We are trying to carry on injecting our little contributions into any business that welcomes us on our travels, but a small percentage seem to be staffed by people who seem determined to drive customers away. I do acknowledge that many have no choice about where they work, and having contact with the general public right now is a risky business. This was in such stark contrast to the shop we bought our outdoor gear from (Gibb Outdoors in Brecon), where we were welcomed into the store by friendly staff, who were knowledgeable about their product, and that took no increase in risk on their part, and were rewarded with £350 of our money.

Even the sheep are looking a bit grumpy on this wet afternoon
The scenery is still wonderful, despite the rain – an ancient oak woodland on the left and ash on the right
A well maintained pathway
Shades of grey on our view as the rain continues falling
We stick to the lanes, the footpaths becoming a little muddy
Trap with one ‘p’ on the signpost for the Welsh spelling, two p’s (English spelling) on the map!
Returning to our (closed) pub

So we spent our quiet night at the back of the pub, while I anxiously ruminated about how we would be getting back up the rather steep (for little town-tyres Truffy) slope back to the road, but with plenty of right foot he romped up and we were not Trapped in Trap…I just had to say it 🙂

Only the owls hooting in the woodland behind us disrupted our sleep here

18-20 September: A weekend in West Bagborough

Author: Mr A

Location: West Bagborough, Quantock Hills, Somerset

During lockdown, the tiny village of West Bagborough in Somerset had become our home, our safe little bubble. The world went crazy around us, but we just strapped on our boots and headed for the hills. While there we had got to know the owners of the local campsite, Quantock Camping.

We decided to pay them a visit on our journey between Cornwall and Wales. We arrived after lunch and got Truffy settled on to a lovely grassy pitch. Catherine cooked up one of her fab spaghetti bolognaises for us all, and the conversation and laughter flowed, with the odd bottle of wine to lubricate us. Their Great Dane, Genevieve, tended to dominate the skyline somewhat, and the odd cat or chicken made its appearance, all the usual stuff at their place! So lovely to be back among these people who welcomed us into their lives when we so needed to feel part of somewhere safe.

On Saturday morning, with some fresh eggs inside us, we once again strapped on our walking boots and headed up into the Quantock Hills, walking straight from the campsite (Strava). After leaving the village, within minutes we were enveloped in the sights and smells of the countryside we have come to love so much.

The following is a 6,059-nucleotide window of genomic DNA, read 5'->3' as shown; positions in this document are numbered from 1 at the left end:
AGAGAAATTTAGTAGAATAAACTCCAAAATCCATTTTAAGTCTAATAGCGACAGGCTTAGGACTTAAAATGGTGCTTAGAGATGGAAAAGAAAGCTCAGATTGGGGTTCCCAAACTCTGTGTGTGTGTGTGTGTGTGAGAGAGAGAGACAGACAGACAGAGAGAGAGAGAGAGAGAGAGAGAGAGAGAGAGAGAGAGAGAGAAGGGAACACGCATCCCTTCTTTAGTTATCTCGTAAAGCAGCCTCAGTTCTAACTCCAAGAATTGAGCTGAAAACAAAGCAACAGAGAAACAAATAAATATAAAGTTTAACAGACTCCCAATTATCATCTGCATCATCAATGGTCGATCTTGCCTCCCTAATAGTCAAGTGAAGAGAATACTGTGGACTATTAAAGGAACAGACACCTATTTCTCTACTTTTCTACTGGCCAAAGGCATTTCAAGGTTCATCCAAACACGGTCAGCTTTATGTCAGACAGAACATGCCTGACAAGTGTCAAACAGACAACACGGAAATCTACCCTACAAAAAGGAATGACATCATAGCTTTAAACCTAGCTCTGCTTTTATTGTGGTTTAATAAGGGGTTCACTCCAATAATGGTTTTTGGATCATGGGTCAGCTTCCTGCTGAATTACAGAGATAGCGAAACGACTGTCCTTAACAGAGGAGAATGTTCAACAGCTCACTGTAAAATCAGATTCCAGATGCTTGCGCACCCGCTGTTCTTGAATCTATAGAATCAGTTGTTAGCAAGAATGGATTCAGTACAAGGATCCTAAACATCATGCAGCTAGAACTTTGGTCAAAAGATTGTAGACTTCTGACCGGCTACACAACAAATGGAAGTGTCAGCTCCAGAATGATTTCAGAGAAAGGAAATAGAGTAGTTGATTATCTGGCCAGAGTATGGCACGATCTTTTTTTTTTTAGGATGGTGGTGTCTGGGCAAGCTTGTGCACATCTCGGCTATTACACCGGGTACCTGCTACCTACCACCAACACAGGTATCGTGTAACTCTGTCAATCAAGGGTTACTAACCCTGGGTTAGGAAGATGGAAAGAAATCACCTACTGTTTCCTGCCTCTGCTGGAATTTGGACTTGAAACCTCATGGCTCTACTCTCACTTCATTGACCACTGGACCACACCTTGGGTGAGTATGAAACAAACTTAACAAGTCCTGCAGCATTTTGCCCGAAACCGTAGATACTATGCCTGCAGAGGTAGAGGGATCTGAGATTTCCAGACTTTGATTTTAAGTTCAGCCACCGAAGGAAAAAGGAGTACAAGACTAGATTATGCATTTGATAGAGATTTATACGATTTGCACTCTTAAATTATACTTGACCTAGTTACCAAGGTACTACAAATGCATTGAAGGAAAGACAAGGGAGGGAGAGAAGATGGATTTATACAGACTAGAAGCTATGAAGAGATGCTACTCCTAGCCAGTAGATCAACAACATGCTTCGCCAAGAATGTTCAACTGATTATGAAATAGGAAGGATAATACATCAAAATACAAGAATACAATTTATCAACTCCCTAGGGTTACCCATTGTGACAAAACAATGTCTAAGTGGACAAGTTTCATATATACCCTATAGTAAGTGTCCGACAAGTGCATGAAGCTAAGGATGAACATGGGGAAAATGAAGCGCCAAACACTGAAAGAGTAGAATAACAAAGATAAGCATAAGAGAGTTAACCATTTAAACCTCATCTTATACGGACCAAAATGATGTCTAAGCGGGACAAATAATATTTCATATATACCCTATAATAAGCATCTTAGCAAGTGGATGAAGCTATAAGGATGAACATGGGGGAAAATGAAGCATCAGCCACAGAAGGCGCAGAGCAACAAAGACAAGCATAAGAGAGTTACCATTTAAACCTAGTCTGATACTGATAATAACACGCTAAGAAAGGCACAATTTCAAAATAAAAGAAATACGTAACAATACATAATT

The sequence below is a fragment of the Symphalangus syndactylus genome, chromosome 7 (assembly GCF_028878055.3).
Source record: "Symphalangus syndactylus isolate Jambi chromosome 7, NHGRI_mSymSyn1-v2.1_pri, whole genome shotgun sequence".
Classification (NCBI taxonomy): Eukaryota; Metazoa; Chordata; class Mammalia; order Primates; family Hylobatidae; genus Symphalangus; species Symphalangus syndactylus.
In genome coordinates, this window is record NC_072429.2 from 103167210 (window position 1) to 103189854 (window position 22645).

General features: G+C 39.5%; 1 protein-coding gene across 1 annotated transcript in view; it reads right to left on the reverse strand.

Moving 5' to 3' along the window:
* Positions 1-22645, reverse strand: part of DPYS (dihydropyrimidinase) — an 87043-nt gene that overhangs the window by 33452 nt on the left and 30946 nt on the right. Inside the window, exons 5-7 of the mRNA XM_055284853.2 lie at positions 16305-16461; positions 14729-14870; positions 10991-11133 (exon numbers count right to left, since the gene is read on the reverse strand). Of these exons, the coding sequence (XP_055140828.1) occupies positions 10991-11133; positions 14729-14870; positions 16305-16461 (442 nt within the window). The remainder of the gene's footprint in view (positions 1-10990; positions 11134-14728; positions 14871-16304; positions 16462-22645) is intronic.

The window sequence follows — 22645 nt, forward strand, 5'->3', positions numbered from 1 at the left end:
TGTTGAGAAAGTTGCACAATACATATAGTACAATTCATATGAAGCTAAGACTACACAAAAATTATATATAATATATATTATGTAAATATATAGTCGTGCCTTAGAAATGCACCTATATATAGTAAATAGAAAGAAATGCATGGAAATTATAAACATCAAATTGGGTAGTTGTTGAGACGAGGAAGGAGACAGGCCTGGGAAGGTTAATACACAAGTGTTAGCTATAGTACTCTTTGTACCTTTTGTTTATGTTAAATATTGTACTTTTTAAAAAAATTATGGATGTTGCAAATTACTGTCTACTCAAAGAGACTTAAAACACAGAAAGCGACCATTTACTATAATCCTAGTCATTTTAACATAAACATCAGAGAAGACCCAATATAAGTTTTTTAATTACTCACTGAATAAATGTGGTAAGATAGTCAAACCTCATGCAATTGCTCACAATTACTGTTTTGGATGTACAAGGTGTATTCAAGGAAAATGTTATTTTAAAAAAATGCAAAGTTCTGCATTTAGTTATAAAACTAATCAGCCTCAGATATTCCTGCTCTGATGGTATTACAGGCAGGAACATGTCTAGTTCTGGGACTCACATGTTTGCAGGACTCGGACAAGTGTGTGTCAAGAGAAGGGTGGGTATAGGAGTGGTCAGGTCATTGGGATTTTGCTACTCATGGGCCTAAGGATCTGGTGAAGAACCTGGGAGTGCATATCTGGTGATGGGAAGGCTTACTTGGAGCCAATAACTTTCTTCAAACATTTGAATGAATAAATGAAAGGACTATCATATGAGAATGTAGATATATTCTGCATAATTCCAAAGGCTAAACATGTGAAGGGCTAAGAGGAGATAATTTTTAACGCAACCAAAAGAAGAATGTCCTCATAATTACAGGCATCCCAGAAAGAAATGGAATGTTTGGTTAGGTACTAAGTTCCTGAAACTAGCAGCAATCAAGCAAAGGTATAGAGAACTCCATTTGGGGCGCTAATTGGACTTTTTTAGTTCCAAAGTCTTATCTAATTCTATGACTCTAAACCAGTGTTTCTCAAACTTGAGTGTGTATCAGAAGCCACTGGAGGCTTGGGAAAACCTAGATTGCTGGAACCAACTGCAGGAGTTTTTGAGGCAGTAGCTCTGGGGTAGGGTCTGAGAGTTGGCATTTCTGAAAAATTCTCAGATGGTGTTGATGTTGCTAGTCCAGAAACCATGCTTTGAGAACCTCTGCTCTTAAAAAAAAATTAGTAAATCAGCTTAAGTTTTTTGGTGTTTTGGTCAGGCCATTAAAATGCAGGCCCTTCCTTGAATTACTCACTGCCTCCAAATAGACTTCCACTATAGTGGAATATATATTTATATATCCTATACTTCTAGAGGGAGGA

Autumn is just starting to make its presence felt, with a few leaves turning a bright gold, and some giving up to the inevitable and scattering themselves on the welcoming ground. We chose a route that would take us back to a hidden valley we had only walked through once, dissected by a perfect little bubbling stream. The last time we were here in the full bloom of early summer, now it looked and smelled so different.

Stout Lane – we have seen this change from bare branches, to buds, to full leaf, and now beginning to look autumnal
A scattering of beech leaves on the ground
After 25 minutes climbing straight up, it is straight down again on the other side of the hills
And down…last time we came here it was full of sheep with their lambs…now cows and calves enjoy this valley
The towering woodlands as we walk towards the village of Aisholt

We pressed on to the next little village, only passing a couple of other walkers on the way. Tea was supped from our flasks sitting on a bench in the churchyard. I have rarely felt so content in my life as I did at that moment. We wanted for nothing. The sun was warming our faces, a fresh Somerset-grown apple to munch on, and we headed back over the hills for a fish and chip supper with our hosts. What a perfect day.

Looking like delicate lace, the last of the flowers blooming in the woodland
A magnificent thatched cottage, the Old School House in Aisholt. Apparently it was the holiday home for Sir Henry Newbolt (a poet in the 1800s) and the house that Coleridge thought of renting – but his wife said no!
It was so warm we retreated to the shade on the hike back up hill
A perfect toadstool
Looking north across the hills
The hikers
A hill pony. They have recently been part of a roundup and all the foals have been taken away to be sold.
Early fallen sweet chestnuts and another perfect toadstool

The next day we joined our friends and their dogs (Strava) on a walk through ancient birch forest. There is hardly a sentence said between us without a laugh while the dogs romp around, Genevieve crashing though small trees like they’re not there. We got a little lost, a crumpled map was produced, ignored and good humoured debates raged about directions, But it doesn’t matter, we are all just loving being enveloped in this stunning countryside where there’s a new view around every corner, and another bed of nettles to keep you honest.

Leftover fish and chips heated up with an egg for lunch
Terry, Jane and Karen working out the next stage of our walk
Following a farm track down to the next style
Gwen looking back for mum, Karen who is lagging behind
Looking back at the Quantocks

We just made it to a pub for last orders. A beer never tastes as good as when its drunk after a walk like that. Shared with friends in a sunny garden, and brewed just up the road on Exmoor.

Cheers! A perfect chaotic scene…

Sadly we said our goodbyes, but knowing we have a safe refuge we can head back to if things go pear shaped makes all the difference to our confidence as we head off to Wales. Well, it’s only 90 minutes down the road!